My “love affair” with Gone With The Wind has been going on for as long as I can remember. It was quoted in passing in some of the books I read, routinely praised as one of the best stories ever written and its characters eulogised in various ways in other books. So when my dad quietly handed me a copy of a paperback version of the novel, I was enthused at finally being able to see/read for myself what the hype is all about.
Gone With The Wind is the single most racist book I have ever read. Written about a period when white slave owners routinely bought, kept and sold black slaves, it is unapologetically racist. The author at every opportunity points out the foolishness of the back race, compares blacks to animals, denigrates the intelligence of black people and even, for the characters who thought themselves good, completely dismissed the idea that blacks were or could ever be equal.
One thing I found fascinating was how the black slaves viewed themselves. Every article/story/book/movie on slavery I have read/watched tells a narrative of black opposition to slavery and racial injustice, pitting the two races in an everlasting battle for equality. Gone With The Wind explores another side of this narrative. There were slaves who were proud to be slaves, who even had a hierarchy based on where they worked and slaves who looked down upon white slave owners who didn’t have as many slaves as was “respectable”. The book even extolls these “loyal” slaves, using them to denigrate other slaves who sought their freedom.
This may be unpopular but I have always wanted to hear the stories of these people: the ones who didn’t fight, those who were comfortable in their servitude, those who for one reason or the other wore their slavery as a girdle of honor. Their stories don’t suit the narrative of black freedom and I can understand why we would want to tell and retell the Solomon Northup story in 12 Years A Slave rather than that of Poke or Mammy in Gone With The Wind. However, they survived the best way they new how, the only way they knew how, and if nothing at all, their stories can at least serve as a reminder of a world we never want to return to and that the desire to be superior to others and dominate them is not just a black or white thing but a human plague.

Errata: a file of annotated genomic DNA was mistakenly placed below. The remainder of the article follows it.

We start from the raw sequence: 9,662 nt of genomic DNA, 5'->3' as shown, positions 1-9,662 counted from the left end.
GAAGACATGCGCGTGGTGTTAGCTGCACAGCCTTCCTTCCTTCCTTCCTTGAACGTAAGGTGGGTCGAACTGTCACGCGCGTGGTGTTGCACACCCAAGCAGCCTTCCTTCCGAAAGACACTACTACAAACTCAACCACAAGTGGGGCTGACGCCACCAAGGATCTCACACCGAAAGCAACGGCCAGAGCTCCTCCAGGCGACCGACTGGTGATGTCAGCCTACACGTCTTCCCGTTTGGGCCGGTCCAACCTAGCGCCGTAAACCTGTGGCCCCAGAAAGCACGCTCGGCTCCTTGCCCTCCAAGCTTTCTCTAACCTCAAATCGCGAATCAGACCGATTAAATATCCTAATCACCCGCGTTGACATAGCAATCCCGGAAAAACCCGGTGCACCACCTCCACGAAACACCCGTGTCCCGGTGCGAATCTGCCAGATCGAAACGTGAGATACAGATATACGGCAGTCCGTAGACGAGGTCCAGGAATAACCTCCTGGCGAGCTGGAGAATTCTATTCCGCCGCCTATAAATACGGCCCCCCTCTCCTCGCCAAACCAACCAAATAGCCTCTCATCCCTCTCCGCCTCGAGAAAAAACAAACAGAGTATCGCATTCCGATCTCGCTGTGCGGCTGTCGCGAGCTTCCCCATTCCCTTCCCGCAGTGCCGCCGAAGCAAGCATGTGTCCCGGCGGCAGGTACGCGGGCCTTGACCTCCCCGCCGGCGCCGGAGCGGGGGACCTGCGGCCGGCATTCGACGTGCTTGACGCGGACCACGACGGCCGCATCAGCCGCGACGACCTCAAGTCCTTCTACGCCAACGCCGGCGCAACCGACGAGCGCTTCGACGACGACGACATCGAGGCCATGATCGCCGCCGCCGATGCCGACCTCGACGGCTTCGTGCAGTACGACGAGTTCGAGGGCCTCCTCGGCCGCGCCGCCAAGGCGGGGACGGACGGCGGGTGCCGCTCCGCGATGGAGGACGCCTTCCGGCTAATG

Having said all of that, Gone With The Wind is more than just a book about racial relations in the 1800s. It is up there as one of the most incredible pieces of writing I have ever seen. If you’re momentarily able to ignore the underlying racism and prejudice against the Yankees in the book, it is a wonderful body of work which challenges you to rethink your definition of heroes and villains. The protagonist, a self-obssessed and self-centered young woman, is in simple terms a villain who you still keep on rooting for because the world around her is the bigger villain. It’s about life and living. It’s about those tiny little things which over the years transform us from what we used to be to what we are now. How many of you went from wanting to be a millionaire at 20 when you were 5 to just wanting a house of your own at 40 as you grew older and life happened. How have your dreams, aspirations, goals, or even personalities changed over time? These changes are usually subtle, small enough to go unnoticed but cumulatively, they turn us into something completely unrecognizable from who we used to.
I’m not done with the book yet. At times, the racial epithets are just so much I want to stop reading but maybe, in a world that feels like it is slowly regressing on all of the progress that was made in previous decades, especially in relation to race relations, more people being confronted with stark examples of some of the lowest periods of human existence, may allow us a rethink our current depressing path.
And to be honest, it takes wonderful writing to have your readership caring about a spoiled, racist, self-centered, egoistic protagonist.